P2.40 Design and testing of a system to digitally record endogenous activity rhythms of postlarval and juvenile Penaeid shrimp

Friday, 13 November 2009
Matthew B. Ogburn, Savannah State University, Savannah, GA; and R. T. Greer and F. Balbuena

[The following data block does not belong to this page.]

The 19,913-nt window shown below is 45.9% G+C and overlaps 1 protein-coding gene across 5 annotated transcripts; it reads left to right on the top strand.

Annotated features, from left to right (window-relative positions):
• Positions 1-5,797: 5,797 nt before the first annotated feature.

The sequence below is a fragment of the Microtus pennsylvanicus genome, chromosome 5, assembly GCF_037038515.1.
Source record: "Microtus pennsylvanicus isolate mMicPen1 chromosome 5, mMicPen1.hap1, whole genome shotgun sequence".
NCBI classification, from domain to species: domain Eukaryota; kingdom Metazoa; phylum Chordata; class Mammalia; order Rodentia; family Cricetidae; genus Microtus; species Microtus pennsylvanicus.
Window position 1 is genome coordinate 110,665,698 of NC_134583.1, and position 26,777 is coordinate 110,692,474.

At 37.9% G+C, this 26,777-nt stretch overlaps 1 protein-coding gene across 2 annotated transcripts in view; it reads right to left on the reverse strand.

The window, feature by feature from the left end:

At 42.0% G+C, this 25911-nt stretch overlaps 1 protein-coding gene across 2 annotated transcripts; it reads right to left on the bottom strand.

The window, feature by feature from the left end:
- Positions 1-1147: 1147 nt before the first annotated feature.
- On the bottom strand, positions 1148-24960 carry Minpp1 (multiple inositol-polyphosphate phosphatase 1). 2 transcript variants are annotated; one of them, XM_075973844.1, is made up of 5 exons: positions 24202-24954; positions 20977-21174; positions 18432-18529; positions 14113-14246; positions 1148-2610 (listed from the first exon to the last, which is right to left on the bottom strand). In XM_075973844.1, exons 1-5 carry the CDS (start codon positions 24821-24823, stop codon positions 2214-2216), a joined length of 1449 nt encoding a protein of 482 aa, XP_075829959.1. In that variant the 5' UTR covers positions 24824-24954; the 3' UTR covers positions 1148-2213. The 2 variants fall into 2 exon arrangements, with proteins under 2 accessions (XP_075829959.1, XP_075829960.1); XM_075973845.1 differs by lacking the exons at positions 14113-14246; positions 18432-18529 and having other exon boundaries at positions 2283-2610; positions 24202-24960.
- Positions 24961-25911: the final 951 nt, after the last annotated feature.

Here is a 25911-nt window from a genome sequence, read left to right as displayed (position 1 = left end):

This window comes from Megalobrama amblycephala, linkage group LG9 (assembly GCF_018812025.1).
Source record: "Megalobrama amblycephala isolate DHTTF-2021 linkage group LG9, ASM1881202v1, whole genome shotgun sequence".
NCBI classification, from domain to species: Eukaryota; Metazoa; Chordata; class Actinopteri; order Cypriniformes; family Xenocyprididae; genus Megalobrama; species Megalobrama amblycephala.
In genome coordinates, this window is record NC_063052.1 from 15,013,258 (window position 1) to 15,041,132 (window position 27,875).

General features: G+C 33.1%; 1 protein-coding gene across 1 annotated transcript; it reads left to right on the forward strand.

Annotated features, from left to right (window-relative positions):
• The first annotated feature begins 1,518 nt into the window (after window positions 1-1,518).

Penaeid shrimp (Farfantepenaeus aztecus, F. duorarum, and Litopenaeus setiferus) are commercially important coastal and estuarine species along the United States East and Gulf coasts. Field studies indicate that postlarvae migrate from the larval development habitats on the continental shelf to juvenile nursery habitats in estuaries during nighttime flood tides, but the behaviors that underlie this migration are largely unknown. The objective of this work was to design and test an experimental setup for recording endogenous activity rhythms in Penaeid shrimp postlarvae and juveniles so that the role of endogenous rhythms during the migration could be evaluated. Groups of 30 postlarvae or individual juveniles were placed in 8×8×25 cm Plexiglas columns in a dark, temperature-controlled room and in front of an infrared emitting light box. The light box was constructed of 1.25 cm thick plywood, lined with aluminum foil, illuminated with a 3.66 m white rope light, and fitted with an infrared transmitting Plexiglas panel to filter out visible wavelengths. Experiments were recorded to an external hard drive using a pan/tilt/zoom digital networking camera. For the thin, clear postlarvae, a 1000 µm sieve was placed between the column and light box to improve visibility. Swimming activity was quantified at 30 min intervals by counting either the number of postlarvae in the top 1/3 of the column or the number of times a juvenile ascended from the bottom. Data were analyzed using time-series analysis techniques. Preliminary data indicate that pink shrimp postlarvae from Florida Bay may exhibit a semi-lunar activity rhythm with maximum activity during nighttime flood tides, whereas juveniles from Country Club Creek in Savannah, Georgia may be most active during slack water at both high and low tides.
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